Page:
Namely, if an agent has as one of its beliefs and has in its background knowledge, then as a consequence of the mental operation the agent starts believing ;

  • where .
    Namely, if an agent has as one of its beliefs, is not believed outside , the agent perceives where , and has in its background knowledge. Then after the mental operation the agent starts believing where .

3 Axiomatization and Canonical Models

The logic T-DLEK can be axiomatized as an extension of the axiomatization of DLEK as follows. We implicitly assume modus ponens, standard axioms for classical propositional logic, and the necessitation rule. The T-LEK axioms are the following:

  1. ;

  2. ;

  3. ;

  4. ;

  5. .

The axiomatization of T-DLEK, involves these axioms:

  1. where or or ;

  2. ;

  3. ;

  4. ;

  5. ;

  6. ;

  7. ;

  8. ;

  9.    where denotes the formula obtained by replacing  with  in .

We write to indicate that is a theorem of TDLEK.

Both logics T-LEK and T-DLEK are sound for the class of T-LEK models. The proof that T-DLEK is strongly complete can be achieved by using a standard canonical model argument.

The canonical T-LEK model is a tuple where:

  • is the set of all maximal consistent subsets of ; so, as in [3], canonical models are constructed from worlds which are sets of syntactically correct formulas of the underlying language and are in particular the largest consistent ones. As before, each can be conveniently indicated as .

  • For every and if and only if iff ; i.e., is an equivalence relation on knowledge; as before, we define . Thus, we cope with our extension from knowledge of formulas to knowledge of formulas.

  • Analogously to [3], for , we define . Then, we put .

  • is a valuation function defined as before.

  • is a “time” function defined as before.

As stated in Lemma 2 of [3], there are the following immediate consequences of the above definition: if and , then

  • for , it holds that if and only if such that we have ;

  • for , if and then .

Thus, while -related worlds have the same knowledge and -related worlds have the same beliefs, as stated in Lemma 3 of [3] there can be -related worlds with different beliefs. The above properties can be used analogously to what is done in [3] to prove that, by construction, the following results hold:

Lemma 3.1

For all and , if but , it follows that there exists such that .

Lemma 3.2

For all and it holds that if and only if .

Lemma 3.3

For all then there exists such that .

Under the assumption that the interval is finite, the previous lemmas allow us to prove the following theorems. The limitation to finite intervals is not related to features of the proposed approach, but to well-known paradoxes of temporal logics on infinite intervals.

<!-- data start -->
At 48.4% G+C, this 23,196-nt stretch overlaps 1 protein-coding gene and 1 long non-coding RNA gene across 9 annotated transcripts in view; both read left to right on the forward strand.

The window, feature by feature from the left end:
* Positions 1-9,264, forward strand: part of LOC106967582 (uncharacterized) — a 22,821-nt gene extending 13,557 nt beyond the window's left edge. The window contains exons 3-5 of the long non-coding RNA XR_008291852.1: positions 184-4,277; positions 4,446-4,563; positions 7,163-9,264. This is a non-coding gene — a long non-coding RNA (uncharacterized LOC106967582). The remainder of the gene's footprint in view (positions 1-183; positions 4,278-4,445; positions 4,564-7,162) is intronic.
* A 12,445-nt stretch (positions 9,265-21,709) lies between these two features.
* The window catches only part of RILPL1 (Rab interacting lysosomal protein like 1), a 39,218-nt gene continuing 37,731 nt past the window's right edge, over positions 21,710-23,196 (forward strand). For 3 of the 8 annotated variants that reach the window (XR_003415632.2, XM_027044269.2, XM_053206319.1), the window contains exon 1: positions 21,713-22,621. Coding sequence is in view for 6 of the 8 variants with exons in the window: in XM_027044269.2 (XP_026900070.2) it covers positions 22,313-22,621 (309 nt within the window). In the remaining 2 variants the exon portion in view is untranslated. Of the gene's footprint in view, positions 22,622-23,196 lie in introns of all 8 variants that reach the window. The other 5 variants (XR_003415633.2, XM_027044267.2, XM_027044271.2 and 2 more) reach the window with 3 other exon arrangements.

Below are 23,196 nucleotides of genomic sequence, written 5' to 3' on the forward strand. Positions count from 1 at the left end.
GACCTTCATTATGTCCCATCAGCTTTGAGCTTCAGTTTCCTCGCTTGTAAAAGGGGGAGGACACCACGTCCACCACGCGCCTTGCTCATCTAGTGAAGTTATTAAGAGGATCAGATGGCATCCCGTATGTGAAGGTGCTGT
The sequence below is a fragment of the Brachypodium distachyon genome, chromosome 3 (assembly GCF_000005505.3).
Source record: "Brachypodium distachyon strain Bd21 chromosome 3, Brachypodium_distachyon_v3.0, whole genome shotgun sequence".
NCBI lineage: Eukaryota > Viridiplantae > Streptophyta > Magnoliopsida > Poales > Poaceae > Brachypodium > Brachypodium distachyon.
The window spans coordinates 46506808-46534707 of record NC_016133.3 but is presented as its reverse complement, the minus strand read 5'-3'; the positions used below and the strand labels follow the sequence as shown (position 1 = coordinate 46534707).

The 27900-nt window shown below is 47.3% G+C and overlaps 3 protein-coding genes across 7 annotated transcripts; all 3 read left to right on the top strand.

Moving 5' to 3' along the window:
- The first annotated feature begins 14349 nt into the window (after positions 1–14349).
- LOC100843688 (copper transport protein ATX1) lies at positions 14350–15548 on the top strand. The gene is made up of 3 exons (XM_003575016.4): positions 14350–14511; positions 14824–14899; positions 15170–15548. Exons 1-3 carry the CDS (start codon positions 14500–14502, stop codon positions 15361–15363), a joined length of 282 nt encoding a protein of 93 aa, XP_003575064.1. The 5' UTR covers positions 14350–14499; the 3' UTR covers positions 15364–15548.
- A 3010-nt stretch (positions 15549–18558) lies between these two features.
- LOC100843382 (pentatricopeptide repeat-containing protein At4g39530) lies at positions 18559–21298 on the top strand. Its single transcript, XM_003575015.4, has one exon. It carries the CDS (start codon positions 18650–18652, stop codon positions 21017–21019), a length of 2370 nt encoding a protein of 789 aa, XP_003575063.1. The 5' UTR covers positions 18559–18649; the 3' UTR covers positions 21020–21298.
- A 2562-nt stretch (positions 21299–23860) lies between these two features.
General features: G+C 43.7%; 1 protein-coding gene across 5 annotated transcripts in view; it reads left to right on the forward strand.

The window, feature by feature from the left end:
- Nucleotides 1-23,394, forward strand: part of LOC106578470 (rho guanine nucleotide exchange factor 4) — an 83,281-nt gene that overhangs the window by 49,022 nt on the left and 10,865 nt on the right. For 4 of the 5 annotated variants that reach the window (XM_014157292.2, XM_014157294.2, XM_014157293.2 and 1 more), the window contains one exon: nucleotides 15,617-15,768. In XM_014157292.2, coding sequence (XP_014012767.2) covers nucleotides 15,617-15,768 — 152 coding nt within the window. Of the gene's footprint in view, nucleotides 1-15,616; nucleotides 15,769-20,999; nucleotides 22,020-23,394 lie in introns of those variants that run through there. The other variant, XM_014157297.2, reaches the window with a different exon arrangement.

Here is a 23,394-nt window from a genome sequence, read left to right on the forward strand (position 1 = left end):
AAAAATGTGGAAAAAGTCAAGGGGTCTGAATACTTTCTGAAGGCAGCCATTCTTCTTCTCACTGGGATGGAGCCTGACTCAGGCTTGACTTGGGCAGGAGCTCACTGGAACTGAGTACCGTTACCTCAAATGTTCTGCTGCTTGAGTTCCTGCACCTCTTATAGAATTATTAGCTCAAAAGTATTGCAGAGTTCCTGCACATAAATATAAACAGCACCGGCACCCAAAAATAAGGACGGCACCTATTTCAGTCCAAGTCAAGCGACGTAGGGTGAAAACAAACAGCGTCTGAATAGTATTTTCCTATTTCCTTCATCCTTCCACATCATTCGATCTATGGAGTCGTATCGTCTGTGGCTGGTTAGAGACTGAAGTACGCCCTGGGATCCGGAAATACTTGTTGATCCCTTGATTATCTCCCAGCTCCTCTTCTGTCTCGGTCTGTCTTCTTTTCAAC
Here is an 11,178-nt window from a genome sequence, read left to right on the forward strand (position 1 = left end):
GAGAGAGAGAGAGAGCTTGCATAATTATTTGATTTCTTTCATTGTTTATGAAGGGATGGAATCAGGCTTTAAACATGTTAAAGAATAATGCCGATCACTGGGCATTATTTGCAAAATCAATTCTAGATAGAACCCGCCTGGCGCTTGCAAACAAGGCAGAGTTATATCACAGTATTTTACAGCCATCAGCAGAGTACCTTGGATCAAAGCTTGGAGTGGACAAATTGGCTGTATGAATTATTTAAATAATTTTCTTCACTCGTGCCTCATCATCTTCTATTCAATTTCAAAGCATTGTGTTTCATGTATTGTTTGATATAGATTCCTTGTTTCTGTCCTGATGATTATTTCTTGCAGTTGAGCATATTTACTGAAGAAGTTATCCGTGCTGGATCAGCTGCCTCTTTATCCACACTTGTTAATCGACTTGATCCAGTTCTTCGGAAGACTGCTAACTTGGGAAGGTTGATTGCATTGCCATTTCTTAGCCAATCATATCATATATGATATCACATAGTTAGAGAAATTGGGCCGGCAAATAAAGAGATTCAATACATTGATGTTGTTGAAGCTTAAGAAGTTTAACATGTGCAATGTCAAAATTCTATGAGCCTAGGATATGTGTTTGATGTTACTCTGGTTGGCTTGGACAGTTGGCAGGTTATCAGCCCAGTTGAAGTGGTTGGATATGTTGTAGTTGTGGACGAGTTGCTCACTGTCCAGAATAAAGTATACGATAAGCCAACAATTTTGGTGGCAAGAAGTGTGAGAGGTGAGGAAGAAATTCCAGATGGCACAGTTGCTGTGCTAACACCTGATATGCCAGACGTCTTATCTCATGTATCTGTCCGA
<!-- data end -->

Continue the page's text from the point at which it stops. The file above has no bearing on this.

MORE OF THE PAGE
Theorem 3.1

T-LEK is strongly complete for the class of T-LEK models.

Theorem 3.2

T-DLEK is strongly complete for the class of T-LEK models.

With the new formalization of time intervals proposed in this paper, the proof of the previous Theorem immediately follows from the proof proposed in [3].

4 Conclusion

In this work we extended an existing approach to the logical modeling of short-term and long-term memories in Intelligent Resource-Bounded Agents by introducing the function, which manages the interval when an atom is true. Through this function we are also able to assign a “timing” to the epistemic operators and . Moreover we add the always operator of the Metric Temporal Logic to increase the expressiveness of our logic. We considered not just adding new beliefs, rather we introduced a new mental operation not provided in DLEK, to allow for removing/restructuring existing beliefs. The resulting T-DLEK logic shares similarities in the underlying principles with hybrid logics (cf., e.g., [2]) and with temporal epistemic logic (cf., e.g., [6]); as concerns the differences, the former has time instants but no time intervals, and the latter has neither time instants nor time intervals.

With regard to complexity for the mono agent case for LEK it has been proved that the satisfiability problem is decidable and it has been proved to be in NP-complete, instead for DLEK it has been conjectured to be PSPACE. It is easy to believe that our extensions cannot spoil decidability because the function do not interfere. Inference steps to derive new beliefs are analogous to D-LEK: just one modal rule at a time is used and a sharp separation is postulated between the working memory, where inference is performed, and the long-term memory. We are working on the extension to the multi-agent case, also reconsidering the complexity, and on the “Store” operation, which consist in managing the transition from working memory to long term memory.


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    Hybrid Logics: Characterization, Interpolation and Complexity

    J. Symb. Log. 66(3), pp. 977–1010, doi: